Re: Re: Reconstructing Lost Buildings

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One of the issues raised in the IAF discussion on the Berlin Palace reconstruction was the time lag between the demolition of the building’s war damaged remains in 1950 and its proposed reconstruction now. I don’t recall anybody specifically saying that they believed the time lag invalidated the exercise, but that notion was definitely there in the background and I’m sure it would have come to the fore had most people not already been inclined to the view that the whole exercise was thoroughly invalid for more than enough reasons already.

The time-lag argument is like the old crime-of-passion defence;

You catch your beloved in an amorous clinch with a sleezeball and you immediately take out your pistol and shoot the cad on the spot . . . who can argue with that!
Whereas, you pause to consider the options, smoke a cigarette, check the sports results on the wireless, then take out your pistol and shoot the cad, in many countries, that’s cold blooded murder.

A counter argument [in terms of architectural reconstruction] to the critical importance of spontaneity would be the likes of the Governor’s Palace in Williamsburg.

The Governor’s Palace was constructed between 1706 and 1722 and from then until 1780, at which point the capital of Virginia was moved to Richmond, the building played host to a wealth of significant figures in American history. In 1781, the building was destroyed by fire and over succeeding decades its ruins crumbled until they were eventually cleared completely in the 1860s. It wasn’t until the late 1920s that a local pastor called Rev. Goodwin headed up a heritage committee with the objective of protecting the remains of Colonial Williamsburg and rebuilding the Governor’s Palace as one of the centrepieces of a Colonial heritage project. To carry out the reconstruction, the committee had only the contemporary written accounts of the building to rely on, together with the evidence from a detailed archaeological investigation and one 18th century sketch, known as the Bodleian Plate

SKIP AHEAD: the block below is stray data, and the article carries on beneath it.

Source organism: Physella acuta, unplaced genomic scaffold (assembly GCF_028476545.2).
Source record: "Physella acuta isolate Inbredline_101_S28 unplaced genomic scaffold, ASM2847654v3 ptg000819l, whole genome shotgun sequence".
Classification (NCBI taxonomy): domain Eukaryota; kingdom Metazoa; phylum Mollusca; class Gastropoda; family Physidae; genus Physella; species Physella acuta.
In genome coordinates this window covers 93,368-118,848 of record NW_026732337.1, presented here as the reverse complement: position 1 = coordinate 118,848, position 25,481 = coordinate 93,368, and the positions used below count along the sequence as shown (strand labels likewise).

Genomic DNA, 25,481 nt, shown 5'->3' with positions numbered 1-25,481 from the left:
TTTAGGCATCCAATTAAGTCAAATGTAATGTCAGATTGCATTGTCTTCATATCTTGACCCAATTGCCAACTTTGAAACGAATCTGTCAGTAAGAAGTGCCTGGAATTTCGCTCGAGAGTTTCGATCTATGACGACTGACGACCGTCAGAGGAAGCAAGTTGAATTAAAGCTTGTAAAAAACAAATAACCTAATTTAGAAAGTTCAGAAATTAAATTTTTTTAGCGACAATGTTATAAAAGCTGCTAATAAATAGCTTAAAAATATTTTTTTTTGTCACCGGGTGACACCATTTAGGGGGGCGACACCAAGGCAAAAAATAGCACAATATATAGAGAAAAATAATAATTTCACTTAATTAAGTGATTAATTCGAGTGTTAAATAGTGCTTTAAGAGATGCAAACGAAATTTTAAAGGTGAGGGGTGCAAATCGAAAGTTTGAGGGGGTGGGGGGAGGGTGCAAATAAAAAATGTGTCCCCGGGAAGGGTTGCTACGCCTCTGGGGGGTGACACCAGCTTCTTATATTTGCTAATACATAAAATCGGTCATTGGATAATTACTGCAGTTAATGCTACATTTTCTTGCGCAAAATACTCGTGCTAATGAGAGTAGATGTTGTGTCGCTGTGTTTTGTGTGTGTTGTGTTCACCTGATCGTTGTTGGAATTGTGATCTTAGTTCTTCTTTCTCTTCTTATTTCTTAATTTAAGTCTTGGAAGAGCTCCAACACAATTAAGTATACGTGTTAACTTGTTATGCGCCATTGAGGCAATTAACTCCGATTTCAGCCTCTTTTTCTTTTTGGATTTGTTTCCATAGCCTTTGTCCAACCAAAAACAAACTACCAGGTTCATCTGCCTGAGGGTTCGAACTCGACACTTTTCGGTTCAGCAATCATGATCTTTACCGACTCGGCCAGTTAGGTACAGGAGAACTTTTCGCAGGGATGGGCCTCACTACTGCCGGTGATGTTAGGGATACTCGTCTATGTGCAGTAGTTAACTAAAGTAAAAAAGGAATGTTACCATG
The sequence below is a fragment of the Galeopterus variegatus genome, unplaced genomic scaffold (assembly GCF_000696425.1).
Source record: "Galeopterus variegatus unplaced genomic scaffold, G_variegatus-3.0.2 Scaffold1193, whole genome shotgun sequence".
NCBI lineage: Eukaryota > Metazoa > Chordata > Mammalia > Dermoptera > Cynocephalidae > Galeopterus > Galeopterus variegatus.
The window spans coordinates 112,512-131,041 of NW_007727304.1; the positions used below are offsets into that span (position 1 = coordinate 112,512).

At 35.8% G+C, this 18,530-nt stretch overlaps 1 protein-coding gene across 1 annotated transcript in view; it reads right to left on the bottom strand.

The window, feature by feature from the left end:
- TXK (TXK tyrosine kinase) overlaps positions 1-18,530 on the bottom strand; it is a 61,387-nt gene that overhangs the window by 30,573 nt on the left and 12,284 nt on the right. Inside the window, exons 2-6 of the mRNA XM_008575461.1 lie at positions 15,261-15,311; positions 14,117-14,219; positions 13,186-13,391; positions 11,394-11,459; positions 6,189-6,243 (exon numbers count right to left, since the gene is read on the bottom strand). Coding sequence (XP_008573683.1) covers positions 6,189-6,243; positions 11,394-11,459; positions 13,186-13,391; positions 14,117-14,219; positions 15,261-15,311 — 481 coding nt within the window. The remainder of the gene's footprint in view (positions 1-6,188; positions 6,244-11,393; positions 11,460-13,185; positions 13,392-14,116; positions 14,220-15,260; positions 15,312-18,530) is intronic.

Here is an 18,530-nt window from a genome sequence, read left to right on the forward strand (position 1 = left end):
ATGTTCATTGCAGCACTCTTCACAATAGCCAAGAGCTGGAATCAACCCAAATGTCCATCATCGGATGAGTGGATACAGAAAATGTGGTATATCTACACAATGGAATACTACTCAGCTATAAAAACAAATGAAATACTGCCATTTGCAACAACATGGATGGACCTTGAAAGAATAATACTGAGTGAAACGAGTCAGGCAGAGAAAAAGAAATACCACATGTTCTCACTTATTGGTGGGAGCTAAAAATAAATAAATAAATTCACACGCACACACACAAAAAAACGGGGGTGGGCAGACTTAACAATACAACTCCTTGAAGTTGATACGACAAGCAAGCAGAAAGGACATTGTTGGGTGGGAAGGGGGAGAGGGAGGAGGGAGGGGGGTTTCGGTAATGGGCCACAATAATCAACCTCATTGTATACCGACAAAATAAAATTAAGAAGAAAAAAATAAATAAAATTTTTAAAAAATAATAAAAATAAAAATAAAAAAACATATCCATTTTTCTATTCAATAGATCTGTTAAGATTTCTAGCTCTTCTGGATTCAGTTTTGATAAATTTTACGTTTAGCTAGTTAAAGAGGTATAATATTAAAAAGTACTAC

the ‘Bodleian Plate’ discovered in the Bodleian Library in 1929

The reconstructed Governor’s Palace was completed in 1934 and has now stood for slightly longer than the seventy five years that the original building stood, which is half the length of time, between destruction and reconstruction, that the building was absent from the site.

the State Dining Room in the 1970s

The interior layout could be deduced from the archaeological evidence and contemporary accounts, but the decorative scheme is largely conjectural, although based on thorough research and comparative analysis. A 1970s photograph of the state dining room shows the interior fitted out with lots of nice 18th century clutter and a lassie in period costume, all under the watchful eye of a slightly sinister James I hanging over the mantelpiece.

Wiki records that:

‘The costumed interpreters have not always worn Colonial dress. As an experiment in anticipation of the Bicentenial, in the summer of 1973 the hostesses were dressed in special red, white, and blue polyester knit pantsuits’.

The mind boggles, as Graham would say. Apparently, visitors were confused and the polyester experiment was dropped in favour of reverting to period costume.

Was the reconstruction of the Governor’s Palace in Williamsburg an invalid exercise because of the one hundred and fifty year time lag/ or the paucity of records/ or the reliance on conjecture?

Has Williamsburg ‘no more authenticity than Las Vegas’?

Does the historical value of Williamsburg lie now only in what it tells us about the 1930s rather than the 1730s?

What happened to the star-spangled polyester pantsuits?

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